If it is annoying ads you want people to see, then you could have a mechanism whereby people must agree to watch ads in order to earn ‘credits’ to ‘pay’ for the ‘free’ service.

Ah, that’s what you’re trying to do. But you can’t inject ads into encrypted connections. And you don’t want people seeing competing ad networks.

The pure greed motive of your ‘free’ gift becomes clear.

How about being transparent and honest enough to plainly admit what this really is?

DannyB (profile) says:

Re: Re:

What would your criticism of Wikipedia be? Just curious.

I am unfamiliar with this. But the way you described it, sounds like Wikipedia would subsidize certain carriers (that they could come to agreement with) to not charge for access to Wikipedia.

Wikipedia being a large database of information seems like it would be beneficial for everyone to have easy access to. Especially the poor.

I don’t see this as comparable to Netflix paying (certian) carriers to offer free, unlimited, or unthrottled access to Netflix. Netflix is for profit, and charges for access to Netflix. Wikipedia does not charge for access to its site.

Also Wikipedia’s information is probably of more actual value to poor countries than Netflix’s streaming of Hollywood content. Which probably helps to keep people dumb without going quite so far as making their brains explode which could trigger liability for Hollywood.

Wikipedia has its problems. But there is a lot of useful information there.

James Burkhardt (profile) says:

Re: Re: Re:

Its real. But while noble, the goal is to zero rate Wikipedia. And that helps foster and push the biases of the Wikipedia editors over the truth, because no alternative will be big enough to be zero rated. Its the same problem with zero rating anything – it immediately has a huge leg up on all competition. That will hurt competition. Its that simple.

DannyB (profile) says:

Re: Re: Re: Re:

I suppose I could understand that if you consider Wikipedia to be ‘in competition’ with anything. I guess I do not.

As I said before, Wikipedia has its problems. Overall, I still think it is a valuable resource for everyone and would encourage that access to it should not count towards internet connection limits.

Similarly, if there are other ‘competitors’, that are similarly valuable resources, I would encourage access to those to be free as well. It doesn’t have to be either/or.

John Fenderson (profile) says:

Re: Re: Re:2 Re:

“Overall, I still think it is a valuable resource for everyone and would encourage that access to it should not count towards internet connection limits.”

I strongly disagree. Yes, it’s a valuable resource, but I cannot be in favor of efforts to weaken or destroy the ideal of net neutrality. Net neutrality is, in my opinion, the greater good.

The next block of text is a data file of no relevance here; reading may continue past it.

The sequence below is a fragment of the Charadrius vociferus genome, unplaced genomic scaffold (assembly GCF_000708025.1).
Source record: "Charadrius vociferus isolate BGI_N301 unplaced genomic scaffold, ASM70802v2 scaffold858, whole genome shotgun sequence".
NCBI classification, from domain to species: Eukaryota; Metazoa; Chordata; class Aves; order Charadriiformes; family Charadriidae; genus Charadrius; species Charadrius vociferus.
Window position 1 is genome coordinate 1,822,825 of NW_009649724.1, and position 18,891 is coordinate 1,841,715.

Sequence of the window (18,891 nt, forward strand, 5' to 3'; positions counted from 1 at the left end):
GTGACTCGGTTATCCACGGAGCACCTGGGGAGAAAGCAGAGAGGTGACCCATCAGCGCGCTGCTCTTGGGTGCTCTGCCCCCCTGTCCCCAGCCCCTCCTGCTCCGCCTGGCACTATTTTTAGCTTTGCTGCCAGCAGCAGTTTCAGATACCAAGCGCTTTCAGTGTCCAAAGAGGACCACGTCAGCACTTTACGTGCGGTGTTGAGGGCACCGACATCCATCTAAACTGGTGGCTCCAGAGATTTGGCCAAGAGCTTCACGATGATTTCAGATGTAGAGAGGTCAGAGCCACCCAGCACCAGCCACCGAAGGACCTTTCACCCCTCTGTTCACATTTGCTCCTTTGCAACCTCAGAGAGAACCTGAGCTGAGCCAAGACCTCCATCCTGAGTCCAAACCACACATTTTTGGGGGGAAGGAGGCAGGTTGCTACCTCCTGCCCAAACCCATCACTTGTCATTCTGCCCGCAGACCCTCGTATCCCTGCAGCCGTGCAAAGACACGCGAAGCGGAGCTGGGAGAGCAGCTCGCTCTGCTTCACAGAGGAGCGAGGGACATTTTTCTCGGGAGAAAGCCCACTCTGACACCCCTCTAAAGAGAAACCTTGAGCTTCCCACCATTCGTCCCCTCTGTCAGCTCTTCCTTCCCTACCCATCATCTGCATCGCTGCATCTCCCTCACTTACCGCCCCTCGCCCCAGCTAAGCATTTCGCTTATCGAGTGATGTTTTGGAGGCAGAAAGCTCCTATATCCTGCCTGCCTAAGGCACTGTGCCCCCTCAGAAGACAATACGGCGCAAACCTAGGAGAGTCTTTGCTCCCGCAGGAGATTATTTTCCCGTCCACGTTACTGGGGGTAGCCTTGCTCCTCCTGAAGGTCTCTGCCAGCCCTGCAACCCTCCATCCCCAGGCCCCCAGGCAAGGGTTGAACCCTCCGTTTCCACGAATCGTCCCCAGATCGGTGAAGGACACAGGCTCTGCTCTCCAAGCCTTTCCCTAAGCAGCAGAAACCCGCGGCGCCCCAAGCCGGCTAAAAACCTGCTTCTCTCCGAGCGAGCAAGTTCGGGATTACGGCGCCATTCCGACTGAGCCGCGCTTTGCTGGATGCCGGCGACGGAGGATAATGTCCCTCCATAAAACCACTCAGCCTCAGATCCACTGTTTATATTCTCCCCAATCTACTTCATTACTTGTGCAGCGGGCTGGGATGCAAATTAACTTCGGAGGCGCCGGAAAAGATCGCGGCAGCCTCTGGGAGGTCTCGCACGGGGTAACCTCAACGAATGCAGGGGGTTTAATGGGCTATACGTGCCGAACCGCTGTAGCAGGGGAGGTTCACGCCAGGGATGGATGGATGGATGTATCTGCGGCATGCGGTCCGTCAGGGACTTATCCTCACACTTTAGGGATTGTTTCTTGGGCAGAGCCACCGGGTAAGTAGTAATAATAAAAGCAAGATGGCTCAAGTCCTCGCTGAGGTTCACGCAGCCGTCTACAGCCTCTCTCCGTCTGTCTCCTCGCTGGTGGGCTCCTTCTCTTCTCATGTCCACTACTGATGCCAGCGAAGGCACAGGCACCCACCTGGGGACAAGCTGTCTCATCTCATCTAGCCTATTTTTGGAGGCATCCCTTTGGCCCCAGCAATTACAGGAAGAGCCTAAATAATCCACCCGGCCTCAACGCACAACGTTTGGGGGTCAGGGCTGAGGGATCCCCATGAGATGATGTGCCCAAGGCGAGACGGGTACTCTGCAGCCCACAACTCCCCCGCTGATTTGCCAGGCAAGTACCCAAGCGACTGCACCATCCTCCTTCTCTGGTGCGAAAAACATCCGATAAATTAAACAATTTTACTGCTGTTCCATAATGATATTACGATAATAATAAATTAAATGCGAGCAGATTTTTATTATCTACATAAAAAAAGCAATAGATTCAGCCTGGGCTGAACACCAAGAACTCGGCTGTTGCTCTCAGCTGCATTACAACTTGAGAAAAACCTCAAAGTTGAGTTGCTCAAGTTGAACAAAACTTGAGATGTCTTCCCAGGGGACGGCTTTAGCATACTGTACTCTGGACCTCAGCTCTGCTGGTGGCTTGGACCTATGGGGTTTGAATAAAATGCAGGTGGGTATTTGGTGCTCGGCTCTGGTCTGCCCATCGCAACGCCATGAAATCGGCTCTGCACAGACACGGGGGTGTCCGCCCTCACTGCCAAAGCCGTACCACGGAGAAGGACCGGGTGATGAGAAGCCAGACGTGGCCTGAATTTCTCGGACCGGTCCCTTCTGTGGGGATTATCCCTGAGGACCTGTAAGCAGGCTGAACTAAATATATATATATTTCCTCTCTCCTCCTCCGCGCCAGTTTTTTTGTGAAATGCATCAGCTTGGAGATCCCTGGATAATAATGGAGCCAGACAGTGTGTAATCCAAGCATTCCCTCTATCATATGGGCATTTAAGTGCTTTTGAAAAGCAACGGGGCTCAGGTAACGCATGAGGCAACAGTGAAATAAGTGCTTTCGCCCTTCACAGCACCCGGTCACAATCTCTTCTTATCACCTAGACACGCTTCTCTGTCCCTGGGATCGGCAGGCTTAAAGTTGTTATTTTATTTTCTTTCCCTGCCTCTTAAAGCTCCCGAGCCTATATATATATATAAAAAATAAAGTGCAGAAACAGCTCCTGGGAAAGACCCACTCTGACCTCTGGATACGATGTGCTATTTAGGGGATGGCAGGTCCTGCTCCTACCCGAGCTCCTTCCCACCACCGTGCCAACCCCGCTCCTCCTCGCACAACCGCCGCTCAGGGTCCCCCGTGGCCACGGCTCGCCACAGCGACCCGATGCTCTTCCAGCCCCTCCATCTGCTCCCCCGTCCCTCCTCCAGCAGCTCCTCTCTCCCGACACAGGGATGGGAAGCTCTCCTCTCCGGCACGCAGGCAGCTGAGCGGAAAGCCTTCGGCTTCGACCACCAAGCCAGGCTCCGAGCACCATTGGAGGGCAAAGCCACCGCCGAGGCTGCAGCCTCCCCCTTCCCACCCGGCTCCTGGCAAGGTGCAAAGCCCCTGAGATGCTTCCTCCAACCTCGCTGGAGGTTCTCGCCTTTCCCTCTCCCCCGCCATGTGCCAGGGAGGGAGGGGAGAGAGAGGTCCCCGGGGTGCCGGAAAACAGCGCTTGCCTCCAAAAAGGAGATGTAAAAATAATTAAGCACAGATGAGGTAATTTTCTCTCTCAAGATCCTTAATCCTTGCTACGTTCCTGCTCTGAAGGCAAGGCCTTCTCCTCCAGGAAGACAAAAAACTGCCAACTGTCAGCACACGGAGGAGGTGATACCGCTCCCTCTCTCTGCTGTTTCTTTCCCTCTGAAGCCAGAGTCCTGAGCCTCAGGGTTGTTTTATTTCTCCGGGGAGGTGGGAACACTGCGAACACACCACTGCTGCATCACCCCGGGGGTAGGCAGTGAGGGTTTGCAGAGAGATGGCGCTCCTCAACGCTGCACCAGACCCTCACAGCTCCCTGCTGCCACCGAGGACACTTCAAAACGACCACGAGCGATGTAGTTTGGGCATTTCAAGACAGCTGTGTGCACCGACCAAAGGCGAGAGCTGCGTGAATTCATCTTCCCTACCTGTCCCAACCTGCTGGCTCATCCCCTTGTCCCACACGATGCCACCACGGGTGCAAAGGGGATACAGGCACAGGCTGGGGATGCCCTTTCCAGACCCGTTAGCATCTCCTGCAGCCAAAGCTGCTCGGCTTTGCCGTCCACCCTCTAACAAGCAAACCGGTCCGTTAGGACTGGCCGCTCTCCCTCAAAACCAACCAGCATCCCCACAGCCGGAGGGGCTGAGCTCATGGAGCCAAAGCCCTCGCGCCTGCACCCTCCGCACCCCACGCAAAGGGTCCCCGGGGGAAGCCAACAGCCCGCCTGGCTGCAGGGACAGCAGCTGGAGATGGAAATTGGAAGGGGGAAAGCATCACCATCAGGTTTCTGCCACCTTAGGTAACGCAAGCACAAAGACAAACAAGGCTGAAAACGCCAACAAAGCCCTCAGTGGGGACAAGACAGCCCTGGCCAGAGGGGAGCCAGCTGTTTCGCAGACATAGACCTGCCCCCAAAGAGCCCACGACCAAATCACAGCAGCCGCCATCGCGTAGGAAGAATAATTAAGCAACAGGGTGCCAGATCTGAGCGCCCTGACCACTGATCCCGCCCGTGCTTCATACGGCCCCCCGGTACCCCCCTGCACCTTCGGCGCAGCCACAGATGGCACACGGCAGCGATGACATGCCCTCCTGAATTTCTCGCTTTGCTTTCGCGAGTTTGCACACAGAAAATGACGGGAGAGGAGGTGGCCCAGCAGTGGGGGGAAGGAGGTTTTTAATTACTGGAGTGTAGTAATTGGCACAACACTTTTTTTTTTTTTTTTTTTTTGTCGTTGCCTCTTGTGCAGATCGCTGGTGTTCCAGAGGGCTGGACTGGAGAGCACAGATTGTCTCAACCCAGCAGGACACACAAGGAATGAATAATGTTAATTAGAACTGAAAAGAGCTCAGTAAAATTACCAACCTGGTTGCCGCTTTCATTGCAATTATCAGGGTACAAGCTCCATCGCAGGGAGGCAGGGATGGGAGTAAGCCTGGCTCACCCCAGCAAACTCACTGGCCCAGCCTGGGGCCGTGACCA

Anonymous Coward says:

Always keep in mind...

…that Mark Zuckerberg is a sociopathic monster. Don’t expect ethics, honesty, compassion, altruism or anything like that: expect unlimited greed coupled with massive contempt for the entire rest of the human race.

Some people like this become dictators. Some become serial killers. Some become CEOs. They’re all incurably evil to the core. So if you want to understand them, don’t apply the usual norms and expectations: ask yourself what a combination of Caligula, Jack the Ripper, John Wayne Gacy, and Ghengis Khan would do.

Anonymous Coward says:

“While Google is often trumpeted as a net neutrality champion in the media, the reality is the company has been a no-show for years in the net neutrality debate in the States and elsewhere”

Isn’t Google a publicly traded company with shareholders? Well, there’s your answer. Shareholders demand ‘maximized shareholder value’. CEO’s are bound by law to provide this maximized shareholder value.

Net neutrality doesn’t provide maximized shareholder value. Zero rated services do.

Google doesn’t have a say in being evil or not. They’re just like every other publicly traded company on the stock market. Every decision revolves around maximizing shareholder value.

In other words, if it doesn’t make dollars. Then it doesn’t make cents.

Anonymous Coward says:

A curated internet is still a curated internet, and a controlled one at that, where, if not now, then eventually, where a thing becomes big enough to be noticed by the relevant parties of the time, profit will reign supreme above whats right……and lose another bit of what it means to rule your life how you want (live your life, not somebody elses),……i take that back, cant lose what we have’nt achieved yet